How to best classify one’s emotions based on their brainwaves remains a very challenging issue in affective computing, largely due to the poor homogeneity between participant signals. To overcome this high variability in brain patterns, proven methods typically require the training of participant-dependent models, which depend on tedious calibration phases. Conceivably, a better approach would consist of creating a model that can generalize over multiple individuals, thus removing the time-consuming calibration session. However, state-of-the-art techniques still fail to set the relevant emotion information apart from other factors, and the classification accuracy of general models remains lower than participant-dependent ones.
Over the past months, we have studied and evaluated a new participant-based feature normalization method, stratified normalization, for training deep neural networks in task of cross-subject emotion classification from EEG signals. We applied our new method on the SJTU Emotion EEG dataset (SEED) , , which contains 62-channel EEG data collected from 15 participants, who carried out three sessions over the same 15 film clips. An emotional rating was assigned to each film clip and obtained by averaging the ratings of 20 participants who were asked to indicate one keyword (positive, neutral, or negative) after watching them.
To deepen the evaluation, we compared our method with the standard batch normalization. The methodology for both batch normalization and our method are displayed in Figure 1.
For a clearer visualization of the classifier’s performance, we run the dimensionality reduction tool UMAP  to reduce the input and output of the data to two dimensions. While Figure 2 shows the embedding of the predicted values at the input of the layer of the neural network for the last five participants of the dataset, Figure 3 plots the embedding of the predicted values at the output of the layer of the neural network for the same five participants.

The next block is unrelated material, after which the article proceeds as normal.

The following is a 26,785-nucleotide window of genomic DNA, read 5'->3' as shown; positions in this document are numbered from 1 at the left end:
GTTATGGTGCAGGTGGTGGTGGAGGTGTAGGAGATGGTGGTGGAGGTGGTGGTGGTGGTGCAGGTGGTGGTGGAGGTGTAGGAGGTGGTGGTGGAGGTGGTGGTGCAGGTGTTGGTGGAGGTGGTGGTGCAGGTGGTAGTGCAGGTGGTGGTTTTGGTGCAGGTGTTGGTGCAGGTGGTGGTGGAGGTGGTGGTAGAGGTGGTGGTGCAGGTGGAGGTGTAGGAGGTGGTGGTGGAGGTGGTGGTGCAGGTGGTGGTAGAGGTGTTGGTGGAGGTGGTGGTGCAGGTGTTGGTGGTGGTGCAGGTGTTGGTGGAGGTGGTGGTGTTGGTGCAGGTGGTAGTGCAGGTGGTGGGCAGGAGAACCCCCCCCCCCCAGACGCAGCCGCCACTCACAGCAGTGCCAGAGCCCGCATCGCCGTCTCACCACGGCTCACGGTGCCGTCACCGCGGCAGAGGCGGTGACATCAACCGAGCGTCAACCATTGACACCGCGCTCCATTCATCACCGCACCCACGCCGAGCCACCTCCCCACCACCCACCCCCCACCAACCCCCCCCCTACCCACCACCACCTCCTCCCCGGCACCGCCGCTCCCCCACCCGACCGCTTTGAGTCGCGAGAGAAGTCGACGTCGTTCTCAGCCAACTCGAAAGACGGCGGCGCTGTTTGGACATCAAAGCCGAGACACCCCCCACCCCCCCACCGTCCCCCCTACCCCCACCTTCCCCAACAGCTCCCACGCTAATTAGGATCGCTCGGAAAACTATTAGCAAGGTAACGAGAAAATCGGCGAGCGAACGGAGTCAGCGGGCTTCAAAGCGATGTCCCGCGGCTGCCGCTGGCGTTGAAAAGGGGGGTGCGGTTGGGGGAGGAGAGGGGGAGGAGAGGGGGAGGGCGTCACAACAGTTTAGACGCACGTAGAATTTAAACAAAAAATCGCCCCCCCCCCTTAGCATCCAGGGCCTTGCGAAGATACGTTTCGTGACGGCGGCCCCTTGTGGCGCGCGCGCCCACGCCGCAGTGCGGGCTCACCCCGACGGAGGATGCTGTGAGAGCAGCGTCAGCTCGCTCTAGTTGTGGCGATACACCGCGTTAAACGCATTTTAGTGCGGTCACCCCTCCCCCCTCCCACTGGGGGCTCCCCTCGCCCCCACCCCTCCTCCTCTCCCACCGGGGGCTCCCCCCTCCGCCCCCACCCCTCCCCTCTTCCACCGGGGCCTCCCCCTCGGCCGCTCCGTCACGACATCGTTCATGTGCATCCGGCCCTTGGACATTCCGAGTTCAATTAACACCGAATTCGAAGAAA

Compared to standard batch normalization, the new method efficiently suppresses the part of the signal that is specific to each participant, their brain signature if you like, to better extract the emotion information from the brain signals. Results show that our method outperforms state-of-the-art methods for binary classification of emotions (positive and negative) with a cross-validation score of 91.6%.
These results indicate the high applicability of stratified normalization for cross-subject emotion recognition tasks, suggesting that this method could be applied to other applications that require domain adaptation algorithms.
Javier Fdez, Nicholas Guttenberg, Olaf Witkowski, and Antoine Pasquali
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